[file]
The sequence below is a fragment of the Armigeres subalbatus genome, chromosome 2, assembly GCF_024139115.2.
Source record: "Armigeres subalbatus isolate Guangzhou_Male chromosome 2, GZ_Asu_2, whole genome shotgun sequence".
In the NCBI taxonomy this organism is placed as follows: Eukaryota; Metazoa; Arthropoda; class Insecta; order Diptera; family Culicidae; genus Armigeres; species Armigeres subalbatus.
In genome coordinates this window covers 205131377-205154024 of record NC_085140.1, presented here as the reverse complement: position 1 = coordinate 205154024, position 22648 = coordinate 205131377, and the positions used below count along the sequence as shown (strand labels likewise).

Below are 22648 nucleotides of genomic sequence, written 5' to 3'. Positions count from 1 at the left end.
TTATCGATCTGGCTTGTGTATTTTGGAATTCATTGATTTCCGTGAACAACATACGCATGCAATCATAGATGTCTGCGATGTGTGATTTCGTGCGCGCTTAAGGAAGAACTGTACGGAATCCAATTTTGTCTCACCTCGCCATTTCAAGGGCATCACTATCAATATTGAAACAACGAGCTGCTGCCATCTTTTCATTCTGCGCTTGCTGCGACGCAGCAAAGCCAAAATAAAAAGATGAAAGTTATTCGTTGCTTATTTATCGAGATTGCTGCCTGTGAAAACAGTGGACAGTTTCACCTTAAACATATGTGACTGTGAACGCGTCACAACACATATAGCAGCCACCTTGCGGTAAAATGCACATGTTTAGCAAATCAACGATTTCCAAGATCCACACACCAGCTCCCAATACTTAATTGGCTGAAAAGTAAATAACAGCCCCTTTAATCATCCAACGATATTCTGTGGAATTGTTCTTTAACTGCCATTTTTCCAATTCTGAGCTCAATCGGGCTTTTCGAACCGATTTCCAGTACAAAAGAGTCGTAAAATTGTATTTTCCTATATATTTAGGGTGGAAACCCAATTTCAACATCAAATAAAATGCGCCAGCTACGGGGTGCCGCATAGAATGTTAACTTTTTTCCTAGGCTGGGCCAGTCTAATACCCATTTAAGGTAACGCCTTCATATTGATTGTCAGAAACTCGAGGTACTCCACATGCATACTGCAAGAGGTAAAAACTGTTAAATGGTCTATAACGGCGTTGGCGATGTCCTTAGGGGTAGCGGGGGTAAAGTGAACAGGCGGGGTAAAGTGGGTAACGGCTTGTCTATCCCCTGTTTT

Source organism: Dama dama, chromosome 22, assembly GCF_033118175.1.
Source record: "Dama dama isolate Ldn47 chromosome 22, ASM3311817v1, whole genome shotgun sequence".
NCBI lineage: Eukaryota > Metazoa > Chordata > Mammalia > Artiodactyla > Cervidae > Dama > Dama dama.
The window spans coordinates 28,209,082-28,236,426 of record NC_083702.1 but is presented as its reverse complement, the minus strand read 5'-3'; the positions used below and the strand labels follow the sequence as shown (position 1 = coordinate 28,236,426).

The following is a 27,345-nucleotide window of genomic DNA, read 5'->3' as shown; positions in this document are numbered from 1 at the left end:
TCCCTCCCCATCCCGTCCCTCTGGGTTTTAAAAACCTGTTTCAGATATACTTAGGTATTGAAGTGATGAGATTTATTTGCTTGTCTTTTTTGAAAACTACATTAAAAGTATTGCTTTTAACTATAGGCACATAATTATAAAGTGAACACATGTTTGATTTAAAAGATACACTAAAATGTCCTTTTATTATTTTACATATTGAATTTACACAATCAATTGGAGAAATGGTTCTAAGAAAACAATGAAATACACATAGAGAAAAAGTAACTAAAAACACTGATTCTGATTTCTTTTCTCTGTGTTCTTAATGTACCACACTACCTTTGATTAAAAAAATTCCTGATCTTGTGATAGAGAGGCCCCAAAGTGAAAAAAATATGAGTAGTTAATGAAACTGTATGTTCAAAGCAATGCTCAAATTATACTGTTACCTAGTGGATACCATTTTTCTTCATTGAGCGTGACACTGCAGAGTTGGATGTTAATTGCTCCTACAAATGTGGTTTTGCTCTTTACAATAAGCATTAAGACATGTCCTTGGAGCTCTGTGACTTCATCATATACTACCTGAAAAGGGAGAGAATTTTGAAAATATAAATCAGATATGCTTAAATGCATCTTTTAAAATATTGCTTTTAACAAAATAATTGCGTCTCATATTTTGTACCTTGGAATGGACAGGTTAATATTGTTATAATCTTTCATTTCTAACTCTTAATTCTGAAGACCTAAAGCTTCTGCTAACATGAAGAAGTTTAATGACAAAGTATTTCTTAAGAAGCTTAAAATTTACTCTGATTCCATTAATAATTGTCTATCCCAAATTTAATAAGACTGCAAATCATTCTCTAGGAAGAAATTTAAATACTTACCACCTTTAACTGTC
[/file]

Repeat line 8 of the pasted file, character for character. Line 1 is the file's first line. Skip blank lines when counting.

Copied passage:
Source record: "Dama dama isolate Ldn47 chromosome 22, ASM3311817v1, whole genome shotgun sequence".